Under the Fourth Amendment to the Constitution, you cannot be lawfully arrested without sufficient reason. This means that law enforcement officers must satisfy the legal standard of probable cause before initiating an arrest. This standard applies in DUI cases as well.
In a DUI case, officers must first satisfy the requirement of reasonable suspicion before beginning a DUI investigation. Reasonable suspicion is a lower standard of evidence than probable cause, but it must precede it in order for the arrest to be lawful.
Probable cause must be established on a case-by-case basis, taking into account the specific facts and details of each individual case. When it comes to DUI cases, officers typically point to a common set of factors when establishing probable cause.
Most DUI cases unfold in a very similar manner:
In this scenario, the officer will typically cite your responses to the questions or other factors such as slurred speech, bloodshot eyes or an “odor of alcohol” as the reasonable suspicion to initiate the DUI investigation.
He or she will then typically use your performance on the field sobriety tests and/or the preliminary breath test result as probable cause to justify your arrest.
If you refuse the field sobriety tests, the officer may use a totality of the circumstances, meaning he has established probable cause by the combination of the indicia of intoxication he allegedly saw—i.e., bad driving pattern, slurred speech, odor of alcoholic beverage, etc.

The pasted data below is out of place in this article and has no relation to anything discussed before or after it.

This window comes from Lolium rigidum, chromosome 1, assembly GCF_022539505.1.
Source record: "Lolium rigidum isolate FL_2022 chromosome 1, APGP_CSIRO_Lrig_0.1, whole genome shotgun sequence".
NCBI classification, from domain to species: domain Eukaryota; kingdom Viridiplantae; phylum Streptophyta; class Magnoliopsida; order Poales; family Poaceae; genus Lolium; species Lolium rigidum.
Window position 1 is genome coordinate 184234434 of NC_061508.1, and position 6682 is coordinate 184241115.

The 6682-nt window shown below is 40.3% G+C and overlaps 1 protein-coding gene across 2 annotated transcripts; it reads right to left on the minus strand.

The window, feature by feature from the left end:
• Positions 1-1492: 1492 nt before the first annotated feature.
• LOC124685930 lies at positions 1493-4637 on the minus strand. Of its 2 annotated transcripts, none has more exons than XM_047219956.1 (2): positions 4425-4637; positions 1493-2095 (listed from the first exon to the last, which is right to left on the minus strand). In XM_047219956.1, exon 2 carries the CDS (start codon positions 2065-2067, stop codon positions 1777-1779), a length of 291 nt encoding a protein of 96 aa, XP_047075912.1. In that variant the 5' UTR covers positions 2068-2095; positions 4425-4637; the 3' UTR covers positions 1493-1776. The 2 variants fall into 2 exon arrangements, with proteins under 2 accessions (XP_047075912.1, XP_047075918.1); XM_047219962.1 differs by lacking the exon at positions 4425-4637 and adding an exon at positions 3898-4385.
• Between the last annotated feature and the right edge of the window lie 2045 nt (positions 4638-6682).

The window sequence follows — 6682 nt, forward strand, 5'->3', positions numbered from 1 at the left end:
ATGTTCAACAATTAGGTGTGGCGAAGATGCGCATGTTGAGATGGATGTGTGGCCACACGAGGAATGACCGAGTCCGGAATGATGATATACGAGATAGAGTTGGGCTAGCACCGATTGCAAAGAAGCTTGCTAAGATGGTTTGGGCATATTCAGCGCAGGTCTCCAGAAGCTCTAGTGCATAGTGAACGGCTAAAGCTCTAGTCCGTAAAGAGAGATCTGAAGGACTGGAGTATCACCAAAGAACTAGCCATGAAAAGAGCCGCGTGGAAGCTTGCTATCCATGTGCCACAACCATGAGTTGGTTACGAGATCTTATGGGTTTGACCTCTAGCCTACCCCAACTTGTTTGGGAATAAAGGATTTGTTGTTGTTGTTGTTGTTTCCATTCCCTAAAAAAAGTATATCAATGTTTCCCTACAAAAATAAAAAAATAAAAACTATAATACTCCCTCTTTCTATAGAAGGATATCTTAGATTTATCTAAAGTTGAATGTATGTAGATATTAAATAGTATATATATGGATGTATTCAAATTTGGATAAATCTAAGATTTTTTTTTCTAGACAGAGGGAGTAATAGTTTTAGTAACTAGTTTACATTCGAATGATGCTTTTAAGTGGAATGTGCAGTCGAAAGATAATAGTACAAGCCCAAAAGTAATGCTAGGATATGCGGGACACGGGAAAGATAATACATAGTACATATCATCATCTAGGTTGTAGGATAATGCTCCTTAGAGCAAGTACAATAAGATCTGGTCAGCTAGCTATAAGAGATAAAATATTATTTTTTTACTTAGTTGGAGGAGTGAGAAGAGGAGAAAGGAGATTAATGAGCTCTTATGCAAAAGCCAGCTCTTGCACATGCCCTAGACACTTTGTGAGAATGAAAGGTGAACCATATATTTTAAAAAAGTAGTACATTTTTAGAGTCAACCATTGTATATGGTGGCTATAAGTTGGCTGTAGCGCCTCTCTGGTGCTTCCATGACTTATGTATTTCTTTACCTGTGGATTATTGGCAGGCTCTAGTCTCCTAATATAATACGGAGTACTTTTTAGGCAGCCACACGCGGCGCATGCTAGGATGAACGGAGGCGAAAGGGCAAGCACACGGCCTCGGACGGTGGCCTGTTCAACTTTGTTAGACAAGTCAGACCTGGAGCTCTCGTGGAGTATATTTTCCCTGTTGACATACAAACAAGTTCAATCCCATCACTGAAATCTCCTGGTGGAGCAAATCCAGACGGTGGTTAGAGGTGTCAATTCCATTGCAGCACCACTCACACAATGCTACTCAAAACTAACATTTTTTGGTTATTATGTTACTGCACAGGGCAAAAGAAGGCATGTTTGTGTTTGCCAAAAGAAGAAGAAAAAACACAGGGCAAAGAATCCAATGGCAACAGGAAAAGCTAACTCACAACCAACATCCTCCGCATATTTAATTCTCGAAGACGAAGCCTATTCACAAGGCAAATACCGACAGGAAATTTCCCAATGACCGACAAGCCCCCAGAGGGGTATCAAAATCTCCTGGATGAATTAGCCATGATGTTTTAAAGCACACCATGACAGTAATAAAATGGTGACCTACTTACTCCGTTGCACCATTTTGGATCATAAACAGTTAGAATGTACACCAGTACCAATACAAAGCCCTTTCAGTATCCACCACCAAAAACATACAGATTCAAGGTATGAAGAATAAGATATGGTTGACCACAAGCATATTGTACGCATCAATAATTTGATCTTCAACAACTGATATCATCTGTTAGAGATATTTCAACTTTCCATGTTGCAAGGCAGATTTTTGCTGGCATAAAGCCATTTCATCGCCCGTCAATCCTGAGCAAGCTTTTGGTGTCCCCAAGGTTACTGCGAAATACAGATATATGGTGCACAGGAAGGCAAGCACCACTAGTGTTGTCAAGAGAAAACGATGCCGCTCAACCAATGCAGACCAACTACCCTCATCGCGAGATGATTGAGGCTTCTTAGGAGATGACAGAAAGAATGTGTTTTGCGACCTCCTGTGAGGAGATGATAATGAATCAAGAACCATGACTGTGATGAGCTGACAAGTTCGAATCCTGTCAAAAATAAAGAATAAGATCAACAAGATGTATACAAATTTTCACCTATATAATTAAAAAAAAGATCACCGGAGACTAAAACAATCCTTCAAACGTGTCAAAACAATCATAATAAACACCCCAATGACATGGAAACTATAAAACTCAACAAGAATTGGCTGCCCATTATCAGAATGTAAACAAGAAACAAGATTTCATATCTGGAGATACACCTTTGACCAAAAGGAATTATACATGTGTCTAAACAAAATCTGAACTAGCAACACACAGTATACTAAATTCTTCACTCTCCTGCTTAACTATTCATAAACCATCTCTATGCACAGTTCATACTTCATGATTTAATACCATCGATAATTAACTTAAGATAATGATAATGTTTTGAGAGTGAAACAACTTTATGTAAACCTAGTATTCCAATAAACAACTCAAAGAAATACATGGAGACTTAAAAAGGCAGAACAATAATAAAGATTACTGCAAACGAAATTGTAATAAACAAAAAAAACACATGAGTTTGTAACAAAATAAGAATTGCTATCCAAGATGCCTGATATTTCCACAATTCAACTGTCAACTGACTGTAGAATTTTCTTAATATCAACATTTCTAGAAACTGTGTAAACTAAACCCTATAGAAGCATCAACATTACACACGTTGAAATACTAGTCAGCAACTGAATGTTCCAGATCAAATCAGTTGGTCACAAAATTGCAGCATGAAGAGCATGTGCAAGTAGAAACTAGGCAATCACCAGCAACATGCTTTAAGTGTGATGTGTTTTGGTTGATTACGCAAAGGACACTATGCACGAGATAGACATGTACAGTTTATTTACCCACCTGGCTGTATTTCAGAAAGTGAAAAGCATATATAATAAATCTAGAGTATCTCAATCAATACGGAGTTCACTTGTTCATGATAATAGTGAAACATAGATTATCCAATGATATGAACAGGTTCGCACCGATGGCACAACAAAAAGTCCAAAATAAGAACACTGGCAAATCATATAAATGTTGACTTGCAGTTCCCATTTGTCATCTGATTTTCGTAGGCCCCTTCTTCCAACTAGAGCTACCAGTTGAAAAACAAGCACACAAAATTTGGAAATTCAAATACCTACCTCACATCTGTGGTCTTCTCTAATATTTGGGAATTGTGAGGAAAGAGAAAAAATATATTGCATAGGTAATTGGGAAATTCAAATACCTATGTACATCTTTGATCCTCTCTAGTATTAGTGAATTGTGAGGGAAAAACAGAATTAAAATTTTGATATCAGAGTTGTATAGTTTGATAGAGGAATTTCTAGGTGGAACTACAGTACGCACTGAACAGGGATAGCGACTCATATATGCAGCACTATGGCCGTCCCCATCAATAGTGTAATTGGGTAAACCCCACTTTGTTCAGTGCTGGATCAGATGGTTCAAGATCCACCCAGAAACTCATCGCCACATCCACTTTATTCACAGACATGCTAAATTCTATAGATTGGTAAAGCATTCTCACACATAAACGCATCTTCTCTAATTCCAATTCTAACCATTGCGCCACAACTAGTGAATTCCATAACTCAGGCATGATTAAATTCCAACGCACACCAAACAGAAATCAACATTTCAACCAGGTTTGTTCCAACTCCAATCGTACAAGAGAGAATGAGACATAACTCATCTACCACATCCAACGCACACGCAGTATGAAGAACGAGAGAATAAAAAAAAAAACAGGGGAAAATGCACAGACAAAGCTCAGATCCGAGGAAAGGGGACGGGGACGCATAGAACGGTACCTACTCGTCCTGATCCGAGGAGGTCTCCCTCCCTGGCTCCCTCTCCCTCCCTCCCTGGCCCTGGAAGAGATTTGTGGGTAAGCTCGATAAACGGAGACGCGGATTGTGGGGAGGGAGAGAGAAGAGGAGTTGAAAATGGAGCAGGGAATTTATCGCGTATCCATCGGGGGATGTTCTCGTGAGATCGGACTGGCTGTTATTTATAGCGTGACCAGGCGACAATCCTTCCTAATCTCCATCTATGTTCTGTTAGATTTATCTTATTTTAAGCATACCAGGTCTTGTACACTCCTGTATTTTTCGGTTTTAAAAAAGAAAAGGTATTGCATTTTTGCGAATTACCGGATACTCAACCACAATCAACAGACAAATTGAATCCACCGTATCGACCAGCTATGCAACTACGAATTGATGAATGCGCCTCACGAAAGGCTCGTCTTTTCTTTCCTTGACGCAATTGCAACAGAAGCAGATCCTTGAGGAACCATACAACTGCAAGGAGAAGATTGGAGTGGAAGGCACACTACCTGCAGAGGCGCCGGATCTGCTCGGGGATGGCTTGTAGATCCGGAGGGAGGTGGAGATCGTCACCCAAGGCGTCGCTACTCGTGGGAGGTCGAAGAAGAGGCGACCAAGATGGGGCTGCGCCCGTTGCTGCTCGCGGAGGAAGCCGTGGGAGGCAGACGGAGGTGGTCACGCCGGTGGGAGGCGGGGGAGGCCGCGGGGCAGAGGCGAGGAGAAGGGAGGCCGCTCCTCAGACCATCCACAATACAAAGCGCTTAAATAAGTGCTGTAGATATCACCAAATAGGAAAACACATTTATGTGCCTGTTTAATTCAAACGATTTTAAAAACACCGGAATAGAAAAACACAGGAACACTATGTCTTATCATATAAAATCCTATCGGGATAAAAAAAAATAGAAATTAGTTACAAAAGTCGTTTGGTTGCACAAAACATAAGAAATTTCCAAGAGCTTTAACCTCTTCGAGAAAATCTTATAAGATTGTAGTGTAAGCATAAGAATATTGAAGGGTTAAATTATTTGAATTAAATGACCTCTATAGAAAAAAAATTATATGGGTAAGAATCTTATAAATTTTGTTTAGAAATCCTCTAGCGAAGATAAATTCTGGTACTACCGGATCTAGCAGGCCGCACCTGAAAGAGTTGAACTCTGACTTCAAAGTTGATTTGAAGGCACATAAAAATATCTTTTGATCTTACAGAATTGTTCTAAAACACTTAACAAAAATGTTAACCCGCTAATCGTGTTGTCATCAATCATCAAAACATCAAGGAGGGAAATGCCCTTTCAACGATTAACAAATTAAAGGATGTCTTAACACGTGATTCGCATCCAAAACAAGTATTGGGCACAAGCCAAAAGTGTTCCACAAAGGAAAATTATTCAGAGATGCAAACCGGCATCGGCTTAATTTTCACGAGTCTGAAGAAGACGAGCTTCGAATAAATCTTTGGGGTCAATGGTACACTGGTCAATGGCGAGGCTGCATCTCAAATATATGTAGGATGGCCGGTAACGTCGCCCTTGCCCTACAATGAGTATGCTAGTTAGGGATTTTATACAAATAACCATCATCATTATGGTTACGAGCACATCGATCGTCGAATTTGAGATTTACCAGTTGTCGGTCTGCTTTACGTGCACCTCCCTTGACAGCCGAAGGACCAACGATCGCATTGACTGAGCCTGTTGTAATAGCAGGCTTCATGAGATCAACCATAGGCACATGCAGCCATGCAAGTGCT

When it comes to defending a DUI charge, we will attack the prosecution’s case systematically, beginning with the initial traffic stop. If the police officer did not have a legitimate reason to pull your vehicle over in the first place, then the entire case should be dismissed.
Likewise, if the officer did not have sufficient reasonable suspicion to initiate a DUI investigation, then the prosecution’s case is compromised.
Our attorneys have many avenues of attack when challenging probable cause, depending on the particular details of your case. For instance, we can question:
If we are able to review your case in sufficient time and see that the probable cause cited is insufficient, we can potentially file a motion to dismiss the case before it ever goes to trial. This will save you even more money, time, and headache in dealing with the judicial system.
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